IMG00314 Well, the Teal Monster is no more. Friday as the Marlins took the field for warm-ups at Sun Life Stadium for Opening Night, players paused to take notice that the familiar teal out-of-town scoreboard (once mechanical before it became digital) had been replaced by full color advertisements for the MLB Network. And the teal boards where the starting lineups were once posted (on each side of the Cafe Bustelo clock) were also replaced by Marlins ads -- one featuring Billy The Marlin. 

The explanation from Marlins brass for the change: "The bulbs were constantly malfunctioning and popping," said PJ Loyello, Marlins senior Vice President for Communications and Broadcasting. "It was cost prohibitive to just replace the whole thing."

With the Marlins set to move into their new stadium in 2012, the Marlins don't see it as a big deal. Fans, Loyello said, can turn to the ribbon scoreboards (the electronic ones that wrap around the stadium) for out of town scores and to the large electronic scoreboards for lineup information.

> Hall of Fame inductee and Miami native Andre Dawson is set to throw out the first pitch tonight before the Marlins take on the Dodgers at 7:10 p.m. Manager Fredi Gonzalez said Dawson, a special assistant to Marlins President David Samson, has meant a lot to the club over the years. 

"He's like [investment broker] E.F. Hutton -- when he talks, you better listen," Gonzalez said. "He has a lot of good stuff to say. Real quiet. Real reserved. But when he says something you better listen. I think our guys use him a lot. He and [Tony Perez] are also pretty good evaluators. They not only help us up here, but the minor leagues. They help Larry [Beinfest] and David [Samson]. They do a lot of stuff for this organization."

> Relief pitcher Brian Sanches said he threw off flat ground Thursday for the first time since straining his right hamstring warming up in the Marlins next to last exhibition game of the spring. Sanches, who has been on the disabled list since April 3rd, said he's hopeful he can return when he is 15-day stint is up.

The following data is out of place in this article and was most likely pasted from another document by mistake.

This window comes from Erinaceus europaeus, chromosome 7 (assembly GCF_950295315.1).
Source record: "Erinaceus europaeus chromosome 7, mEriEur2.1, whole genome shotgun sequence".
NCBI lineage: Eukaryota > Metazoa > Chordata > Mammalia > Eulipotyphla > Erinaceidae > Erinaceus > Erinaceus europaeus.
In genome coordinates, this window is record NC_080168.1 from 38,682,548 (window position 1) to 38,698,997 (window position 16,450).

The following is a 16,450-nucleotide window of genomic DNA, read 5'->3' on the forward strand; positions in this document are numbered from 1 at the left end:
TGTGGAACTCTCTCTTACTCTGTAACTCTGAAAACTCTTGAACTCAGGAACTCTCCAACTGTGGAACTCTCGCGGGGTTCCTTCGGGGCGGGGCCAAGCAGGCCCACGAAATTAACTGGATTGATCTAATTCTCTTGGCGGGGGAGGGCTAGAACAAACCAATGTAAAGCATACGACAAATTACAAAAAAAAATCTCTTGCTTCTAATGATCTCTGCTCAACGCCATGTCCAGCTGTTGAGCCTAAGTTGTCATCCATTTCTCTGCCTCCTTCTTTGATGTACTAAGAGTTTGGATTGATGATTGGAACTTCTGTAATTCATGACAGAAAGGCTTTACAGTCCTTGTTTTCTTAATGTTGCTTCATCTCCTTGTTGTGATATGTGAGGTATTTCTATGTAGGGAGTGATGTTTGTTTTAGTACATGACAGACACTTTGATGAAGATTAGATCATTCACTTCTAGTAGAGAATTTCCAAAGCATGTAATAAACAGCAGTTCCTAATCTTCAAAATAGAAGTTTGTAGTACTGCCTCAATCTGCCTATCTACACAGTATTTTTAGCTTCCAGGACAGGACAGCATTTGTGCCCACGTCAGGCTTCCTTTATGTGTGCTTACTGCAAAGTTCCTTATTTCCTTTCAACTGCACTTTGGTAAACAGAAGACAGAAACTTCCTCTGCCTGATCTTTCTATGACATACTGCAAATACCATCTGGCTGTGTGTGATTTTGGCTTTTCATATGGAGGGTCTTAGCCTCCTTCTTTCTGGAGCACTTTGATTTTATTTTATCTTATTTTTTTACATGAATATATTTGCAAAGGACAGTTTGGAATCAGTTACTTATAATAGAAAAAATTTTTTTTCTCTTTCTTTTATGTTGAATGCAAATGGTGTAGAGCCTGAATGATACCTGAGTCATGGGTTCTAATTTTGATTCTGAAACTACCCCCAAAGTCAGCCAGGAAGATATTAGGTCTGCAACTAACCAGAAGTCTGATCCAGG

"To me when the 15 days are up, I want to be ready to go," Sanches said. "I don't know how realistic that is. It's feeling good right now. I haven't had any problems. Yesterday was pain free. The stuff I'm doing on the bike, treadmill stuff has been pain free. Stretching has been going real good. Hopefully, we can get out there quicker."

Sanches' replacement, Tim Wood, picked up his first career save in the Marlins 7-6 10-inning win Wednesday night. Wood, who was supposed to begin the season at Triple A New Orleans, said he's waiting to see how long Saches will be out before recalling his luggage. At the moment, Wood said, he's surviving with what he has in a little suit case.

"All I have is a few shirts, a few pairs of jeans and some underwear," said Wood, who is staying with teammate Chris Volstad during his stay with the Marlins. "I have one suit of course. For the most part, everything else is in New Orleans -- my X-Box, all that stuff."

LINEUP FOR GAME NO. 4 OF 162 -- Marlins: 1. Chris Coghlan LF; 2. Cameron Maybin CF; 3. Hanley Ramirez SS; 4. Jorge Cantu 3B; 5. Dan Uggla 2B; 6. John Baker C; 7. Cody Ross RF; 8. Gaby Sanchez 1B; 9. Chris Volstad P. Dodgers: 

April 25, 2009

Lindstrom: "I have to mix my pitches better"

Matt Lindstrom didn't get a good night's sleep Friday and he didn't receive any supportive phone calls from friends around the league after his meltdown against the Phillies. The life of a closer can feel pretty lonely at times.

Matt Lindstrom The 6-4, 210-pound hard throwing right-hander is learning -- among other things in his new role -- that coming into a ninth inning situation can be hard. But the good news for Marlins fans, who unleashed their venom on Lindstrom on the airwaves and on message boards, is that the 29-year old felt like he learned something last night after spending a few extra hours watching himself on video replays.